A massive star in a far-off galaxy just disappeared, leaving behind no trace!

WION Web Team New Delhi, India Jul 01, 2020, 11.15 PM(IST) Edited By: Bharat Sharma

A handout picture released by the European Southern Observatory (ESO) on July 8, 2014 shows an artist's impression of dust forming in the environment around a supernova explosion. Very Large Telescope (VLT) observations have shown that these cosmic dust f Photograph:( AFP )

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The star, which was 2.5 times brighter than the Sun, left no trace behind

A giant star which was under the observation of astronomers for over ten years has suddenly vanished. The star in question was located in a dwarf galaxy 75 million light-years away, and was one of the largest stars in the known universe.

The star, which was 2.5 times brighter than the Sun, left no trace behind.

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The astronomers were unable to understand why this happened. But there are two possible scenarios. One, it had a huge outburst. Or it simply dissipated into a black hole, depriving of any light, and hence visibility.

No supernova, no answers

Usually when stars disappear, a huge supernova is witnessed before. The star in question was under the radar of astronomers since 2001. Located in the Kinman Dwarf Galaxy in a constellation called Aquarius, it was in what’s called the “late stage” of evolution, implying it was going to burst soon.

The star was located in a very far off galaxy, making its detection and observation very difficult. The astronomers observed it based on its signature, which was picked up and then analysed, instead of a direct observation. A highly unstable blue star, researchers picked up its signature between 2001-2011.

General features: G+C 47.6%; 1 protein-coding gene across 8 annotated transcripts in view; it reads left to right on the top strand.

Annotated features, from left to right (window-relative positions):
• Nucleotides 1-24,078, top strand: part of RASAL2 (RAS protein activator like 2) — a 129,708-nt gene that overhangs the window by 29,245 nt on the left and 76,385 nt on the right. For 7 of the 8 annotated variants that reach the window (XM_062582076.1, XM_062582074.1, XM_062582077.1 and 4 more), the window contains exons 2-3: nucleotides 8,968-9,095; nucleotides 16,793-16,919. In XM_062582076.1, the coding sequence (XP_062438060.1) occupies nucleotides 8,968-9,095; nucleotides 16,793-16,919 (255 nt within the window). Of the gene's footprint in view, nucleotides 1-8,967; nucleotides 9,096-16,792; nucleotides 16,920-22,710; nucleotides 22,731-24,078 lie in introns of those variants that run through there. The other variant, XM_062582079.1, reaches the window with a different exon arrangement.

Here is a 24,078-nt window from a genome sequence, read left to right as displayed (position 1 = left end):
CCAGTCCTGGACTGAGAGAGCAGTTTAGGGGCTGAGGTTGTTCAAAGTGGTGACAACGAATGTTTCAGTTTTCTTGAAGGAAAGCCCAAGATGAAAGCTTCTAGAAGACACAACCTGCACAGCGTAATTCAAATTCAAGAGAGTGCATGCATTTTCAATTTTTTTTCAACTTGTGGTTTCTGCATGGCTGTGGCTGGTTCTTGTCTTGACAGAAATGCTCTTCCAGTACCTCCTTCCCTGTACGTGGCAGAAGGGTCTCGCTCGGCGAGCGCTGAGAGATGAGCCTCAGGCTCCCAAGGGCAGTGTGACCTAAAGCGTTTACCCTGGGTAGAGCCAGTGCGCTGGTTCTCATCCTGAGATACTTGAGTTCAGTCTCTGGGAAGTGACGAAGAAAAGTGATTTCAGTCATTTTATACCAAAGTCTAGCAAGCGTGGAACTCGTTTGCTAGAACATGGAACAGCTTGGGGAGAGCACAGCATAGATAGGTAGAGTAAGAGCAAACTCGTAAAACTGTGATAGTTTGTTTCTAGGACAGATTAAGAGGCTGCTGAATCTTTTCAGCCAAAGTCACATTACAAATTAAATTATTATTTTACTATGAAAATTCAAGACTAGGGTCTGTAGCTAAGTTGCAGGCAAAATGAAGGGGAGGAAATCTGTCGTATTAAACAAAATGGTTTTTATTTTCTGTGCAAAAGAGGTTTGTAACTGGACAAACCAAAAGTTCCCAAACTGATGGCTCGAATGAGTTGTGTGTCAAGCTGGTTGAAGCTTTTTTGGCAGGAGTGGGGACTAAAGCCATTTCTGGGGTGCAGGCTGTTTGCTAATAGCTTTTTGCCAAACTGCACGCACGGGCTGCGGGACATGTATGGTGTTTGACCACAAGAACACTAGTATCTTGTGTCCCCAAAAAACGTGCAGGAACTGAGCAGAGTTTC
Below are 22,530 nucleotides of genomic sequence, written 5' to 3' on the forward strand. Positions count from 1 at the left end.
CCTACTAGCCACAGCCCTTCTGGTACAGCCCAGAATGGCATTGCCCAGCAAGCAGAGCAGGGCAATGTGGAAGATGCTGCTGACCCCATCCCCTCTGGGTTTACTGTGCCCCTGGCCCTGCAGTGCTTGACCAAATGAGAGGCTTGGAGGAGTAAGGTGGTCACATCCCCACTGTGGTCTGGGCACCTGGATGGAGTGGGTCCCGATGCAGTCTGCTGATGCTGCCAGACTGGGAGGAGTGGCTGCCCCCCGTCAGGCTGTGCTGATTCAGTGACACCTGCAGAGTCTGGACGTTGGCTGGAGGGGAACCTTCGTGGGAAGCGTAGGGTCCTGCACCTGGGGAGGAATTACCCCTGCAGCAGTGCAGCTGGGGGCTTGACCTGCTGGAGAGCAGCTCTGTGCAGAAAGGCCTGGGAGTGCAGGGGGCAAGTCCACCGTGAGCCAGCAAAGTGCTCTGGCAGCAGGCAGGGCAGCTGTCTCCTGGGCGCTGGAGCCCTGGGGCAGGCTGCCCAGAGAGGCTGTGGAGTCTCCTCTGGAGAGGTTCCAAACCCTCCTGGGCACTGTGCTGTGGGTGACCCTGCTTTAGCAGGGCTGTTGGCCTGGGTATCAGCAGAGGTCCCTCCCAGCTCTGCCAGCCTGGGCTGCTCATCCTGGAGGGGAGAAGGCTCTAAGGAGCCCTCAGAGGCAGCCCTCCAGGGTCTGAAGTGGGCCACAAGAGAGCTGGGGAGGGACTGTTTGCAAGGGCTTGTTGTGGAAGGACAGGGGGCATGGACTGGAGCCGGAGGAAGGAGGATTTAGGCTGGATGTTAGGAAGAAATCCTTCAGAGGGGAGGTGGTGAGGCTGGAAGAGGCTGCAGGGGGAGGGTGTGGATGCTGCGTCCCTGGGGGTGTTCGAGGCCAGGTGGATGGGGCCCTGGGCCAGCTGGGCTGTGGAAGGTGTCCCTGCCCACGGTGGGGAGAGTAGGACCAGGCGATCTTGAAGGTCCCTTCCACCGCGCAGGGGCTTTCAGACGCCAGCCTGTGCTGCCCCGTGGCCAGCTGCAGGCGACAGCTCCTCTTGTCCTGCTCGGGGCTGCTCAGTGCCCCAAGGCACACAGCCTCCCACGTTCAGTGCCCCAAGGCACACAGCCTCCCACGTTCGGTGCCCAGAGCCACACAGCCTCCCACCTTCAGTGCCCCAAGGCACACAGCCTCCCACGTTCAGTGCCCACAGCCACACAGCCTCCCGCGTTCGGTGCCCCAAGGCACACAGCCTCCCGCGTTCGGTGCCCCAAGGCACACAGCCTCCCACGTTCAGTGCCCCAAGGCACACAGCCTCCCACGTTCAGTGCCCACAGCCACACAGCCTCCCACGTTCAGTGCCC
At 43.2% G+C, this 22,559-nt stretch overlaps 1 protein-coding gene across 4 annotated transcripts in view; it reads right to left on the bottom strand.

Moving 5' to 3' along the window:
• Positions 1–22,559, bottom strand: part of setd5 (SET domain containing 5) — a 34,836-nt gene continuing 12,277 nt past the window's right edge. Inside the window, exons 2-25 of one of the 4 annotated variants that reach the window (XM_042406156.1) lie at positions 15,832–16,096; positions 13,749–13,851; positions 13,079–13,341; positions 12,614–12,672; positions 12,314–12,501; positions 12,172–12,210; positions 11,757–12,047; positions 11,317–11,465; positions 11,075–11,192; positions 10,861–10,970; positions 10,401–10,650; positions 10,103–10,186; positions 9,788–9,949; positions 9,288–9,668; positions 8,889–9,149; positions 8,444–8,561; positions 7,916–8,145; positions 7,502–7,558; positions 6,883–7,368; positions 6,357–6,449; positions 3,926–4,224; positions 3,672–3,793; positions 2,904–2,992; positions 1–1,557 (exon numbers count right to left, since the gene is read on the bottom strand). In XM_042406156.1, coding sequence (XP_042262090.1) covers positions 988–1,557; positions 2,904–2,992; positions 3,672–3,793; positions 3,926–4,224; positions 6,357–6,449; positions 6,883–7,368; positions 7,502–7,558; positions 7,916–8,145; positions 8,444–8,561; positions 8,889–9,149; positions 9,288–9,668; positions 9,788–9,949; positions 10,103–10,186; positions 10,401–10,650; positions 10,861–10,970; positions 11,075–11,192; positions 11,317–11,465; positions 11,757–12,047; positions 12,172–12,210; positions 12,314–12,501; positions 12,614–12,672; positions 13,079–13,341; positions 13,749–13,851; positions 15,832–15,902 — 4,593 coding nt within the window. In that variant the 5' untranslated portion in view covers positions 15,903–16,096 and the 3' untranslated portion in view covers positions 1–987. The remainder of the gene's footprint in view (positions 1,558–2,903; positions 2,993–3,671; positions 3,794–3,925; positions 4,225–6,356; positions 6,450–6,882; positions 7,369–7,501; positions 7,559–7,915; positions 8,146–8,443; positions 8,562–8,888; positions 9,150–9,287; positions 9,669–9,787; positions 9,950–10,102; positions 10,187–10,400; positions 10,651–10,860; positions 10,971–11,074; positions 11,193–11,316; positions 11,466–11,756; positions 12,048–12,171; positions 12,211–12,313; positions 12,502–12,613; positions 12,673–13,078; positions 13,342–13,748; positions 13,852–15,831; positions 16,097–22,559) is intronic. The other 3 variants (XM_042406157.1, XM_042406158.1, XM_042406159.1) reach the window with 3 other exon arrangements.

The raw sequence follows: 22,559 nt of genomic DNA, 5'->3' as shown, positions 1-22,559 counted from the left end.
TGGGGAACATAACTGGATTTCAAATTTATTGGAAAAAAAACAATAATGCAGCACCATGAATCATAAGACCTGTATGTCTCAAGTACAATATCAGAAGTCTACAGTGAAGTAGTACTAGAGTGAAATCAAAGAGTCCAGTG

This handout artist's illustration released by the European Southern Observatory on January 6, 2014 shows Supernova 1987A, based on real data with the cold, inner regions of the exploded star's remnants (in red) where tremendous amounts of dust were detected and imaged by the Atacama Large Millimeter/submillimeter Array (ALMA). This inner region is contrasted with the outer shell (lacy white and blue circles), where the blast wave from the supernova is colliding with the envelope of gas ejected from the star prior to its powerful detonation
This handout artist's illustration released by the European Southern Observatory on January 6, 2014 shows Supernova 1987A, based on real data with the cold, inner regions of the exploded star's remnants (in red) where tremendous amounts of dust were detected and imaged by the Atacama Large Millimeter/submillimeter Array (ALMA). This inner region is contrasted with the outer shell (lacy white and blue circles), where the blast wave from the supernova is colliding with the envelope of gas ejected from the star prior to its powerful detonation. | AFP

 

"Blue variable"

Classified as a “blue variable”, one of the very unstable stars which exhibit fluctuations in brightness and thermal radiation. However, this quality makes it easy to detect such stars, but also highly unpredictable.

The study on the star will soon be published in the Monthly Notices of the Royal Astronomical Society. When the researchers attempted to locate the star in a bid to study the life cycle of a star, they were simply unable to find it, and there were no traces of its extinction either. It was quite simply - gone!

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"We were surprised to find out that the star had disappeared!” Andrew Allan, the lead author of the story, and a PhD student at Trinity College in Dublin, Ireland recently said in a statement.

It is typical of stars to go out with a bang, or what is known as a supernova. To be succinct - when a star runs out of fuel, it is simply killed by its own gravity. Whatever remains of that star bursts off and shatters into the universe.

Following this logic, the star in question should have left debris, or any signs of explosion. In fact, the explosion itself would have been massive enough to make it easily detectable. But none of this happened.